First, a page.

“Black Watch”

& Fortnite.

Programming / Show & Video Game.

Today, a concrete case.

I’m sticking to my perspective: linking a show with a video game – and to be really clear, I chose the first video game that dared to go outside its framework, with its live concerts inside: Fortnite.

It’s obviously to them that I’ll address first.
Fortnite is a battle Royal – its principle is that in the end there is only one: the winner.
In order to force the players to fight each other, the original map gets smaller and smaller.
It’s a good old-fashioned game of shoot and kill them all
It’s an ultra popular game.
It’s the game that can launch the principle of Altair if they agreed to play with us.

I’m certainly not going to come in with a stupid look and my pretty smile, just to offer them a concept.

No, if I can ever really do something for Altair, I’ll start by preparing the show I want to associate with Fortnite.

And – well not me, I’m not able to write seriously in English – I will have written in French how I want to adapt my show to their game: to have a moment to kill them all in their game with my artists and an e.sport tournament.

So I need to find a play that can match.

I stopped at Black Watch – it’s a first choice – I haven’t been able to see the whole piece and I don’t have the text in front of me yet.

Black Watch is a play written by Gregory Burke. The play focuses on the Scottish soldiers of the Black Watch regiment who took part in Operation TELIC in Iraq in 2004 – it is difficult to be more contemporary – and part of the action takes place on the battlefield.

Here is the context of the main action, actual context : “Based at Camp Dogwood, located between Fallujah and Karbala, in an area later dubbed the “Triangle of Death”, the Black Watch came under sustained insurgent attack from mortars and rockets. On 4 November three soldiers and an interpreter were killed by a car bomb at a check point.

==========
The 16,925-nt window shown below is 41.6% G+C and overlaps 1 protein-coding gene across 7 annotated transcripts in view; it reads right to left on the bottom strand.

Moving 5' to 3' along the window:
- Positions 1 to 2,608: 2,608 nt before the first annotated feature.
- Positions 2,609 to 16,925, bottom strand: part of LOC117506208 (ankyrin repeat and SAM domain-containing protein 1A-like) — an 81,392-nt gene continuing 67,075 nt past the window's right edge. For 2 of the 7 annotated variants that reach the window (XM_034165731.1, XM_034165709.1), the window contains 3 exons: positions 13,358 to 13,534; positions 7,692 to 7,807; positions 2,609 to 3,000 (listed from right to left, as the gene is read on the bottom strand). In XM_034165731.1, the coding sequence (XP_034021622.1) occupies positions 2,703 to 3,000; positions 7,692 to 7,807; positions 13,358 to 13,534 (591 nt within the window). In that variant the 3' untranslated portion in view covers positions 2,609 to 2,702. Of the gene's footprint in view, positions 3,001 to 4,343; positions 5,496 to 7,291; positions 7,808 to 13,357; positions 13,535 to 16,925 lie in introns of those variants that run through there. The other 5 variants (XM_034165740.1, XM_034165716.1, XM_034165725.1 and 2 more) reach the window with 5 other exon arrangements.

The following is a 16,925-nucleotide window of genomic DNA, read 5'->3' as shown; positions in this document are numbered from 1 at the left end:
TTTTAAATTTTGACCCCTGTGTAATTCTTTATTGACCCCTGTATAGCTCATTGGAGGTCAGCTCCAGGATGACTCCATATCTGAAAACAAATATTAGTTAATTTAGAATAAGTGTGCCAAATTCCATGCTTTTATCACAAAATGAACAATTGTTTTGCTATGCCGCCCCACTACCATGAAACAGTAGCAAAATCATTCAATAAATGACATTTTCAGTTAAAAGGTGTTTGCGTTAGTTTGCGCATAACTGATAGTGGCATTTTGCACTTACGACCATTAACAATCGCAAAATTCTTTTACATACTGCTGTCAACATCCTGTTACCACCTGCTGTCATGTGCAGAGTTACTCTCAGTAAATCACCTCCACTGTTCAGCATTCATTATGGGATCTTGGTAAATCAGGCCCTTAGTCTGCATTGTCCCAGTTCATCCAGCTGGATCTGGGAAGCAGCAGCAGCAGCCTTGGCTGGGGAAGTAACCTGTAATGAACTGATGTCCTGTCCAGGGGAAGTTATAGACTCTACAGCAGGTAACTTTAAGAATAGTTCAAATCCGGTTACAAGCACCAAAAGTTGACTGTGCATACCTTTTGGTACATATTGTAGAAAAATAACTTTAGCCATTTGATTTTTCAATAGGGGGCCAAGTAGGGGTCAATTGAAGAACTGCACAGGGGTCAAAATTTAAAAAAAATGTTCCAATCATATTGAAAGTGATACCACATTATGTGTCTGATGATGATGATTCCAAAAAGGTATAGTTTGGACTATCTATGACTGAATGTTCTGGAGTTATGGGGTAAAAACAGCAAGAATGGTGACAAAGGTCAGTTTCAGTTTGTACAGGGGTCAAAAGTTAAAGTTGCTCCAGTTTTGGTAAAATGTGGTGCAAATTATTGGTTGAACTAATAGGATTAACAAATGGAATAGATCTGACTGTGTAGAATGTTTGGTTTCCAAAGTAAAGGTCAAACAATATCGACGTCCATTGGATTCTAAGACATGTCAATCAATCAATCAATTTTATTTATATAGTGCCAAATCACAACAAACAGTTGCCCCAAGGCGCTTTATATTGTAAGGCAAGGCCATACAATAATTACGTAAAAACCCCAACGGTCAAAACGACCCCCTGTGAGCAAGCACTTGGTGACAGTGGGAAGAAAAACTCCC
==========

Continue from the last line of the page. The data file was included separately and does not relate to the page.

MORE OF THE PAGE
If I understood correctly (I put reservations – I’m just a French girl with folkloric English) the play is not about politics, but about humans caught up in a war that is completely beyond them.

So – so frankly – look at the excerpt and dare to tell me that if, at the time of the fighting, we see on stage, on screens, the fights of Fortnite’s pro-gamers, we are off topic?
Of course not.
Of course, the play will have to be adapted – but it’s completely adaptable.
That’s the entertainment side of it.

The game side is: a Fortnite map built around this famous Triangle of Death – and players struggling to stay alive – each of them can be the traitor – that will be the game and the adaptation – you have to be the only one left. Here is my Battle Royal.
As a team, it may even be closer to the play: there will be those who remain standing from the engaged regiment – or those who remain standing from the fighters of the country. – or those who remain standing from the mercenaries whose only goal is to win as much as possible (this is my 3rd team, which I care about, yes yes).